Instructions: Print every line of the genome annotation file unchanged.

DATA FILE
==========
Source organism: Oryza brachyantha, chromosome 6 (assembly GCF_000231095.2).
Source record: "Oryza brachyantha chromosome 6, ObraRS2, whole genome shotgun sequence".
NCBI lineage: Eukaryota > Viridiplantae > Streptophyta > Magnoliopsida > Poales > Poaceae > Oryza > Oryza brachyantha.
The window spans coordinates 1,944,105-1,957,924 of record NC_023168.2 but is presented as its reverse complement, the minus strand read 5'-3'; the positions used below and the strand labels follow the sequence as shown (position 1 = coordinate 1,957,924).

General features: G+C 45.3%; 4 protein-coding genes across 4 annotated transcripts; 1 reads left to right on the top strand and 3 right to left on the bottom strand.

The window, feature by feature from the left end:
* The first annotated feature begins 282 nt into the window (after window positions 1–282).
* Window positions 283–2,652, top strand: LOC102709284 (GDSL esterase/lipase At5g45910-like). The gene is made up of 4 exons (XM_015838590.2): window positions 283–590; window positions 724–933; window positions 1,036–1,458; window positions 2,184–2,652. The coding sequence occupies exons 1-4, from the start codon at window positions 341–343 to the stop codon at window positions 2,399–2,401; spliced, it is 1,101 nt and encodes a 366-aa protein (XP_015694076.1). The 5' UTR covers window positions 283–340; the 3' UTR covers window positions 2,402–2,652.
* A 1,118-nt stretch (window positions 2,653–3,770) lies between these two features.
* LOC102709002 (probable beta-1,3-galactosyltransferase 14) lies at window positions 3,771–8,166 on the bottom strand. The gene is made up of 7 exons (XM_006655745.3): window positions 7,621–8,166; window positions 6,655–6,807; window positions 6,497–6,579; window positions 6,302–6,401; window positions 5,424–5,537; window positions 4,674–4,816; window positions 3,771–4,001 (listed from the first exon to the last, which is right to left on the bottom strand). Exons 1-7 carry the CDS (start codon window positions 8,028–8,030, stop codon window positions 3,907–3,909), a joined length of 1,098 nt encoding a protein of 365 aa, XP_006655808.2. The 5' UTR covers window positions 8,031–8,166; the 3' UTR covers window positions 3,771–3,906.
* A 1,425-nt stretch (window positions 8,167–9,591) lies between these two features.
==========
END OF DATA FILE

Source organism: Oryza brachyantha, chromosome 6 (assembly GCF_000231095.2).
Source record: "Oryza brachyantha chromosome 6, ObraRS2, whole genome shotgun sequence".
NCBI lineage: Eukaryota > Viridiplantae > Streptophyta > Magnoliopsida > Poales > Poaceae > Oryza > Oryza brachyantha.
The window spans coordinates 1,944,105-1,957,924 of record NC_023168.2 but is presented as its reverse complement, the minus strand read 5'-3'; the positions used below and the strand labels follow the sequence as shown (position 1 = coordinate 1,957,924).

General features: G+C 45.3%; 4 protein-coding genes across 4 annotated transcripts; 1 reads left to right on the top strand and 3 right to left on the bottom strand.

The window, feature by feature from the left end:
* The first annotated feature begins 282 nt into the window (after window positions 1–282).
* Window positions 283–2,652, top strand: LOC102709284 (GDSL esterase/lipase At5g45910-like). The gene is made up of 4 exons (XM_015838590.2): window positions 283–590; window positions 724–933; window positions 1,036–1,458; window positions 2,184–2,652. The coding sequence occupies exons 1-4, from the start codon at window positions 341–343 to the stop codon at window positions 2,399–2,401; spliced, it is 1,101 nt and encodes a 366-aa protein (XP_015694076.1). The 5' UTR covers window positions 283–340; the 3' UTR covers window positions 2,402–2,652.
* A 1,118-nt stretch (window positions 2,653–3,770) lies between these two features.
* LOC102709002 (probable beta-1,3-galactosyltransferase 14) lies at window positions 3,771–8,166 on the bottom strand. The gene is made up of 7 exons (XM_006655745.3): window positions 7,621–8,166; window positions 6,655–6,807; window positions 6,497–6,579; window positions 6,302–6,401; window positions 5,424–5,537; window positions 4,674–4,816; window positions 3,771–4,001 (listed from the first exon to the last, which is right to left on the bottom strand). Exons 1-7 carry the CDS (start codon window positions 8,028–8,030, stop codon window positions 3,907–3,909), a joined length of 1,098 nt encoding a protein of 365 aa, XP_006655808.2. The 5' UTR covers window positions 8,031–8,166; the 3' UTR covers window positions 3,771–3,906.
* A 1,425-nt stretch (window positions 8,167–9,591) lies between these two features.